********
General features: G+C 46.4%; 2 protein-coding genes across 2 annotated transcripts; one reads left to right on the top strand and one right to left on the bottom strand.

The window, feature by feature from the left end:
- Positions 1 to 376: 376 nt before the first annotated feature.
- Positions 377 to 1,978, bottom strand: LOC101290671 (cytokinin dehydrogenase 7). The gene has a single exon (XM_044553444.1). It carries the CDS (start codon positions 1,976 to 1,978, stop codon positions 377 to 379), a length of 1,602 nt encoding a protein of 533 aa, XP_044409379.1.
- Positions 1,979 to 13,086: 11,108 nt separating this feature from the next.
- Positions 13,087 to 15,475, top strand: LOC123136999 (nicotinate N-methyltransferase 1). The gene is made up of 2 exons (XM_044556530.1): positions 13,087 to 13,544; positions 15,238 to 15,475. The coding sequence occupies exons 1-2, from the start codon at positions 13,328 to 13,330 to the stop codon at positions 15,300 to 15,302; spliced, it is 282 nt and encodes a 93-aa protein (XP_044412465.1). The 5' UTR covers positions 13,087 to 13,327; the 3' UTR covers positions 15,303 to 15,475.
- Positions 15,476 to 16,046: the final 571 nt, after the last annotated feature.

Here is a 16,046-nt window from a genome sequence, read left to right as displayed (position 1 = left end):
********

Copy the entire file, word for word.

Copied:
General features: G+C 46.4%; 2 protein-coding genes across 2 annotated transcripts; one reads left to right on the top strand and one right to left on the bottom strand.

The window, feature by feature from the left end:
- Positions 1 to 376: 376 nt before the first annotated feature.
- Positions 377 to 1,978, bottom strand: LOC101290671 (cytokinin dehydrogenase 7). The gene has a single exon (XM_044553444.1). It carries the CDS (start codon positions 1,976 to 1,978, stop codon positions 377 to 379), a length of 1,602 nt encoding a protein of 533 aa, XP_044409379.1.
- Positions 1,979 to 13,086: 11,108 nt separating this feature from the next.
- Positions 13,087 to 15,475, top strand: LOC123136999 (nicotinate N-methyltransferase 1). The gene is made up of 2 exons (XM_044556530.1): positions 13,087 to 13,544; positions 15,238 to 15,475. The coding sequence occupies exons 1-2, from the start codon at positions 13,328 to 13,330 to the stop codon at positions 15,300 to 15,302; spliced, it is 282 nt and encodes a 93-aa protein (XP_044412465.1). The 5' UTR covers positions 13,087 to 13,327; the 3' UTR covers positions 15,303 to 15,475.
- Positions 15,476 to 16,046: the final 571 nt, after the last annotated feature.

Here is a 16,046-nt window from a genome sequence, read left to right as displayed (position 1 = left end):